The film tells the story of Molly (Gretchen Lodge) and her new husband Tim (Johnny Lewis), as they move into Molly’s childhood home to start a life together. It isn’t long before unsettling events, possibly supernatural in origin, begin to happen in the home. Molly finds it harder and harder to spend time alone in the home at night.  Truck driver Tim is constantly on the road for days at a time, and Molly’s sister Hannah (Alexandra Holden) tries to help, but can’t hold her hand every step of the way. Add to this, disturbing forgotten memories that begin to surface in Molly’s mind and a struggle with a serious drug abuse problem from the past, and it is apparent that Molly faces a battle for her sanity that may be impossible to win.

SPOILERS

I don’t know why Sánchez is so enamoured with the first person POV. These scenes were interesting at times during the film, but I thought he did a much better job with the traditional views comprising the rest of the film. Sánchez did a wonderful job building the tension of the suspenseful scenes, waiting just enough time to be exciting, but not so long that the tension was unbearable. Also, ghastly sound effects were used masterfully to indicate a potentially malevolent presence in the house. A deep resonating voice calling to Molly was accompanied by the buzzing of flies made me wish I was elsewhere at that particular time.

Another strength of Lovely Molly is the treatment of the real and the imaginary. Out of all the films that I have seen at this year’s festival that have tried to blur the line between fantasy and reality (Intruders and The Moth Diaries), Lovely Molly does the best job of it. I was flip flopping back and forth the entire film as to whether I expected the horror to be a result of mental illness or an actual supernatural haunting. Unfortunately, this also lead to one of my biggest gripes about the film. The end of the film feels rather ambiguous, despite some clear evidence regarding the nature of the horror. This is a legitimate way to end a film, but some of the storyline decisions that lead up to the finale felt kind of clumsy. It feels like many scenes in Lovely Molly were included because they would look cool or be scary as hell, rather than fit in nicely with the ambiguity of the story. It feels like 10-15 minutes of narrative were cut from the film that would have helped to explain some aspects of the storyline and set the scene for a successful ambiguous ending. Why the discovery of the sigil beneath the floorboards? Why the horse head imagery? During the Q & A session Sánchez said that the goal of the ending was ambiguity, although I think this choice of path could have been the result of a somewhat weak script.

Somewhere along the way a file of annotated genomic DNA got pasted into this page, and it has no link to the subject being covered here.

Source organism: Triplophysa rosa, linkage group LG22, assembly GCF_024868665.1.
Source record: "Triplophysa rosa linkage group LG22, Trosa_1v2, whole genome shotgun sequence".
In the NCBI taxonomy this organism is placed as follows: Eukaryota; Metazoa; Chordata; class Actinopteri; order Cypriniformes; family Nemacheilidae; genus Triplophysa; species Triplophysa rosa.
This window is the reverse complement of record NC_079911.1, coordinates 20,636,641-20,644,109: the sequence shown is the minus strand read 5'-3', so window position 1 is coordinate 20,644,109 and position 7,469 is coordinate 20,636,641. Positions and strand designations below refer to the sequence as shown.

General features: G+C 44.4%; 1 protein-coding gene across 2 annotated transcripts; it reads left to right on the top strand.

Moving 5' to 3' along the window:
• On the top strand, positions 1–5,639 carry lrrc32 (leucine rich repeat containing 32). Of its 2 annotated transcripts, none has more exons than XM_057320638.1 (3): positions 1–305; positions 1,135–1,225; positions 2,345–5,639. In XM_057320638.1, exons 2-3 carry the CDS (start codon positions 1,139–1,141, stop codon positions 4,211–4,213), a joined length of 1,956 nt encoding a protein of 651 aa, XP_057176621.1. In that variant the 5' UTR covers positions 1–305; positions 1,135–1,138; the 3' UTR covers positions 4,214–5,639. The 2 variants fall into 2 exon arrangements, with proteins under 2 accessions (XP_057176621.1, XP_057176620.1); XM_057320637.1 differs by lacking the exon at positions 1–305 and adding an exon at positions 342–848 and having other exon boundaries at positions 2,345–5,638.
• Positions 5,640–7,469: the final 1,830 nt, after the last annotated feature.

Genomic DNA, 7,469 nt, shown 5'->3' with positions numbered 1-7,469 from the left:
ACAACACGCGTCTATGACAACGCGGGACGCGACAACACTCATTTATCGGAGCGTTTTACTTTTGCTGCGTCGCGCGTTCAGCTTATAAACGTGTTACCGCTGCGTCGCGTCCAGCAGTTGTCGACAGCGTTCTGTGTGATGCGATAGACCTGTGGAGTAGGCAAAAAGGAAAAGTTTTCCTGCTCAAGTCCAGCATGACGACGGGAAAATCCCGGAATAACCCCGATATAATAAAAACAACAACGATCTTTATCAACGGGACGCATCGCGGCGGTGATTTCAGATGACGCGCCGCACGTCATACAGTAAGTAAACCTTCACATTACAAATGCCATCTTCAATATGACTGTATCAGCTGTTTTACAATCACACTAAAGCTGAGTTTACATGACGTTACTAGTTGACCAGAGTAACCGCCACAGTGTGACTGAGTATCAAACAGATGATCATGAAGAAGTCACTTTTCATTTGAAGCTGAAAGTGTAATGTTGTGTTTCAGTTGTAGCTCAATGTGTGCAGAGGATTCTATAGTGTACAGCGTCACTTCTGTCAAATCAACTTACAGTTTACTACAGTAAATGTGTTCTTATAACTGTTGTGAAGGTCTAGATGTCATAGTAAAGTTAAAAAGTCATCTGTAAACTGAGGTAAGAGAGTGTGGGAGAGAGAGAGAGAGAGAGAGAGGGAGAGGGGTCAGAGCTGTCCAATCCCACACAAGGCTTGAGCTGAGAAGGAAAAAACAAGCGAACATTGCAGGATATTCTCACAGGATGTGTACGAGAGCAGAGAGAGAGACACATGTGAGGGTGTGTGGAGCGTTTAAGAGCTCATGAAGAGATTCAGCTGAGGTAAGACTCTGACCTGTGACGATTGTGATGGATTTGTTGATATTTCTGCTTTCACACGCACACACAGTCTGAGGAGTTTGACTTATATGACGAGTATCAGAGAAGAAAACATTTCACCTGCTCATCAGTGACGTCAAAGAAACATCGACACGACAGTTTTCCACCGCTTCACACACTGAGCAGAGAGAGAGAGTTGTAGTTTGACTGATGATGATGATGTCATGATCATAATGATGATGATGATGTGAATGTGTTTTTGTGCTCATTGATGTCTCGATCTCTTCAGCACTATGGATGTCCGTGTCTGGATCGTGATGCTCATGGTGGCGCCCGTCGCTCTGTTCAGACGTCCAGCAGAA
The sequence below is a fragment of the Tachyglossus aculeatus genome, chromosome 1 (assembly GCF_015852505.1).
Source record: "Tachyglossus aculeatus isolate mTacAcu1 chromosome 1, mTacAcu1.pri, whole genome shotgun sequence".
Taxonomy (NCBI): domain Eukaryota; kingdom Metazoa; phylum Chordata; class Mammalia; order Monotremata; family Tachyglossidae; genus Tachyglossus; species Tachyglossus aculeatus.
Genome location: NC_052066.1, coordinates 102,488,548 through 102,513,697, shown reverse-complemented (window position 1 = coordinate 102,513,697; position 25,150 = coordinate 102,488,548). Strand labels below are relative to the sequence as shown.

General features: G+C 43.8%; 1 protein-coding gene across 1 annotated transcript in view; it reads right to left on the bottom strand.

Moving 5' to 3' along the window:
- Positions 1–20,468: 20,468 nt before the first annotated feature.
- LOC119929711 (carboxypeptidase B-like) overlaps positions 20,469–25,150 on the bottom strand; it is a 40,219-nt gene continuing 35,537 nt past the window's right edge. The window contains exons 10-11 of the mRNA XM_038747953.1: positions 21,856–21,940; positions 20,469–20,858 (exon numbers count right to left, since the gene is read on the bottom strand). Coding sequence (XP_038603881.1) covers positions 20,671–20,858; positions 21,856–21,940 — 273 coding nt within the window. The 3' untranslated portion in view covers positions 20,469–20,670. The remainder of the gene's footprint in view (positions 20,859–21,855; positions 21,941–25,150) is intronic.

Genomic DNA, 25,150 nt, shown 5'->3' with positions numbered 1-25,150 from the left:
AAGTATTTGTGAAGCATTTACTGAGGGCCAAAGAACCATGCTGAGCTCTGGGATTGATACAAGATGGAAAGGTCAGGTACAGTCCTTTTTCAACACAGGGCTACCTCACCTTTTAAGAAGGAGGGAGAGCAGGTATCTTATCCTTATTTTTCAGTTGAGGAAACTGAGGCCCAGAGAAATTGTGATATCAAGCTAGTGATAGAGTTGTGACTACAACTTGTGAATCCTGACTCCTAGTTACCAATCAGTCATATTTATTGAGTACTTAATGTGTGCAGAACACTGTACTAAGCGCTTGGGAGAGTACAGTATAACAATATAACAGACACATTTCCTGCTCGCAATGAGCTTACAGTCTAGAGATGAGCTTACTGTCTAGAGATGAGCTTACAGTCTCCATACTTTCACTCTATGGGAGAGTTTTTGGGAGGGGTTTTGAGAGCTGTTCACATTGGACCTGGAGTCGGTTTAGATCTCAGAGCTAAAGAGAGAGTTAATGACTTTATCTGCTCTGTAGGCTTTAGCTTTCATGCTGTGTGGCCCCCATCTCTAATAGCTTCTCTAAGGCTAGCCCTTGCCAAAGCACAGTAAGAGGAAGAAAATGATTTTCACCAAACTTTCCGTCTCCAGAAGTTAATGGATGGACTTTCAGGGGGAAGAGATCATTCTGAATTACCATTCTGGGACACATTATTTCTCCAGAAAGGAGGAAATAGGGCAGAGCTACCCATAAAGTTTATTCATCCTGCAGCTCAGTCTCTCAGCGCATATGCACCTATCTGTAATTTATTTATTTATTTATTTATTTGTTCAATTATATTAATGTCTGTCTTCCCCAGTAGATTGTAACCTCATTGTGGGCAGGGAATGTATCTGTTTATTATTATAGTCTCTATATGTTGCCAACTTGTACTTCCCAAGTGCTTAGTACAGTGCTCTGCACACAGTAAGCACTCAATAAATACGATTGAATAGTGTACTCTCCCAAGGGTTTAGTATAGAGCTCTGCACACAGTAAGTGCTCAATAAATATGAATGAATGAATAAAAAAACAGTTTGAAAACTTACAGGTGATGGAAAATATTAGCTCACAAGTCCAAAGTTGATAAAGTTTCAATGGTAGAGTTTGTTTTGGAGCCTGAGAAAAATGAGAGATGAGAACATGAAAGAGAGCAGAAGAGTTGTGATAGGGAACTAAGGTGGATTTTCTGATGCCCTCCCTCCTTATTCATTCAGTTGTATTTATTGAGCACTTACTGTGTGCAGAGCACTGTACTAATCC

Finally, the performances turned in by the cast were quite good, with Gretchen Lodge as Molly taking centre stage. Sánchez called Lodge his discovery and I would agree with him. Lodge turns in a masterful performance, transforming from a happy newlywed into a deeply disturbed individual. Lodge should consider some H.P. Lovecraft adaptations if they ever make it onto the big-screen. She also impressed with her bravery standing on stage during the Q & A. Brave, considering her character had a strong dislike for clothing for a large portion of the film.

Lovely Molly is a genuinely scary horror film, although it feels a little more like an experiment than an actual story, and the ending feels like a bit of a cop-out. I’m sure there are some people out there that thought the ending was brilliant, and maybe it is, I’m just relaying my feelings after one viewing of the film. Despite it’s flaws, I would recommend Lovely Molly for the scary moments delivered by Sánchez and for Lodge’s performance. It’s not very often that horror films have acting of this quality.